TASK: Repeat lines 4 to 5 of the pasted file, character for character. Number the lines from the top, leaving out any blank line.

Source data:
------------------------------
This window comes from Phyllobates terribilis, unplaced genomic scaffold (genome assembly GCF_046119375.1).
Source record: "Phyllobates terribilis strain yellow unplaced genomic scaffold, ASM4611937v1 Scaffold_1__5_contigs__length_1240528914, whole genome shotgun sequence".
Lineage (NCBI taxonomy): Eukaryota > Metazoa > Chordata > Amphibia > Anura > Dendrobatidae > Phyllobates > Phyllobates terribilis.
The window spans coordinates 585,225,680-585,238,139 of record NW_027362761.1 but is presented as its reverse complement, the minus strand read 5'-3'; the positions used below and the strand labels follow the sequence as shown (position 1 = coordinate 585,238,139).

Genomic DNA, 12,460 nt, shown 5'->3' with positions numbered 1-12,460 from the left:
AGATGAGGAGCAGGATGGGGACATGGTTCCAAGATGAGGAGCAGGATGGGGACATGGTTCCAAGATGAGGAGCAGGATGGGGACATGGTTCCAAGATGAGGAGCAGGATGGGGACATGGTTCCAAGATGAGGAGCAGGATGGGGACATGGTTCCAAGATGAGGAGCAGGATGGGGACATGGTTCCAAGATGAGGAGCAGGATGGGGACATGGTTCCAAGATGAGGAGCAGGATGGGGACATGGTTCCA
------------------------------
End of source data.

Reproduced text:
The window spans coordinates 585,225,680-585,238,139 of record NW_027362761.1 but is presented as its reverse complement, the minus strand read 5'-3'; the positions used below and the strand labels follow the sequence as shown (position 1 = coordinate 585,238,139).

Genomic DNA, 12,460 nt, shown 5'->3' with positions numbered 1-12,460 from the left: